The Erythemal Index is a measure of ultraviolet (UV) radiation at ground level on the Earth. (The word 'erythema' means an abnormal redness of the skin, such as is caused by spending too much time in the sun—a sunburn is damage to your skin cells caused by UV radiation.) Atmospheric ozone shields life at the surface from most of the harmful components of solar radiation. Chemical processes in the atmosphere can affect the level of protection provided by the ozone in the upper atmosphere. This thinning of the atmospheric ozone in the stratosphere leads to elevated levels of UV at ground level and increases the risks of DNA damage in living organisms.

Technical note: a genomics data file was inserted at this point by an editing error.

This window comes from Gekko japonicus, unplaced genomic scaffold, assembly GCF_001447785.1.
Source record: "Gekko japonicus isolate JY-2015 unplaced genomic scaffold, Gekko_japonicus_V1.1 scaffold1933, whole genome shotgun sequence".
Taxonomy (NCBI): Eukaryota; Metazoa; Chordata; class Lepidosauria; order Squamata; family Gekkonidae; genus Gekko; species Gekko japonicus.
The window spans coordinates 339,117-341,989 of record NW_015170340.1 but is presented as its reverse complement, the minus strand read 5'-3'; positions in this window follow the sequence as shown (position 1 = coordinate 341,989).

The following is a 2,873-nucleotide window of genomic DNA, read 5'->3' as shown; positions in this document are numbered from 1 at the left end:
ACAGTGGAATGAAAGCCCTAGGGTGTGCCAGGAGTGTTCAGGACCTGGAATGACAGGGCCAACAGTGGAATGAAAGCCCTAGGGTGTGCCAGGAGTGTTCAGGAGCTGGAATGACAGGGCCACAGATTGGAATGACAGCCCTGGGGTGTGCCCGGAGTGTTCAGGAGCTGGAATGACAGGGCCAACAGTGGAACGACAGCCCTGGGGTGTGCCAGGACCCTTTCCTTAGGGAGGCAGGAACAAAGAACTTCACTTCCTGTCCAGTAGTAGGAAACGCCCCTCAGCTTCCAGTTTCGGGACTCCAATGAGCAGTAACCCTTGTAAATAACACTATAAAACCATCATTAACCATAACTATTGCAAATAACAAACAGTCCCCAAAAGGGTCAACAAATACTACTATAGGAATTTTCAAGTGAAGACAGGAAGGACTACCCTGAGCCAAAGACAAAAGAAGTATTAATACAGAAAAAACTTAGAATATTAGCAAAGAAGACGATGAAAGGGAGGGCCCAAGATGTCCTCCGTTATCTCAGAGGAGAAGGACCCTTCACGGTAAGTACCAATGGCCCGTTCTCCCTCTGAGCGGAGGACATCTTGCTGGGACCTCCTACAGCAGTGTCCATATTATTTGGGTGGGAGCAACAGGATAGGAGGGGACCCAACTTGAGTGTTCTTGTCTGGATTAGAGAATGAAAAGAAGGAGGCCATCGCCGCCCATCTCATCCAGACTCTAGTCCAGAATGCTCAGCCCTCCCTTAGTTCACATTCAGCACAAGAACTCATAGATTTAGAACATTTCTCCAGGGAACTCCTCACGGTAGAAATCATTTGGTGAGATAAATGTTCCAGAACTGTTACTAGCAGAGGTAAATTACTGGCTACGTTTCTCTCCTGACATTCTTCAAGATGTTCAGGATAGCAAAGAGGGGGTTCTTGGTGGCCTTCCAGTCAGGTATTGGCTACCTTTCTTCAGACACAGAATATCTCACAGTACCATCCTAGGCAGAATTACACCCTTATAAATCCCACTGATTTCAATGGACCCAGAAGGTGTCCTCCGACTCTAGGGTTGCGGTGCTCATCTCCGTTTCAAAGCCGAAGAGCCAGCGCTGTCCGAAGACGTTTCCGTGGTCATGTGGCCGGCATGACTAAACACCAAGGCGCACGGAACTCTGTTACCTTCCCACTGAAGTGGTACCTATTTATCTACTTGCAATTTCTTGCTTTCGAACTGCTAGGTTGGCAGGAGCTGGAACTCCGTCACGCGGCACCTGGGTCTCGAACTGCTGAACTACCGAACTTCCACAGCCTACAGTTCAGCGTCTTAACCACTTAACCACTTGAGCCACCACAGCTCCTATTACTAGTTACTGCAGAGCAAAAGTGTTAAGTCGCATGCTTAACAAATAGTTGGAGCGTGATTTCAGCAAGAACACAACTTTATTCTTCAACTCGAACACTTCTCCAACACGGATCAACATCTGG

This animation shows monthly average erythemal index for 2000-01 through 2001-12. The image size is 288x180 pixels (288x176 pixels for the MPEG movie); each pixel corresponds to an area 1 degree in longitude by 1.25 degrees in latitude.
GCMD keywords can be found on the Internet with the following citation:
Olsen, L.M., G. Major, K. Shein, J. Scialdone, S. Ritz, T. Stevens, M. Morahan, A. Aleman, R. Vogel, S. Leicester, H. Weir, M. Meaux, S. Grebas, C.Solomon, M. Holland, T. Northcutt, R. A. Restrepo, R. Bilodeau, 2013. NASA/Global Change Master Directory (GCMD) Earth Science Keywords. Version 184.108.40.206.0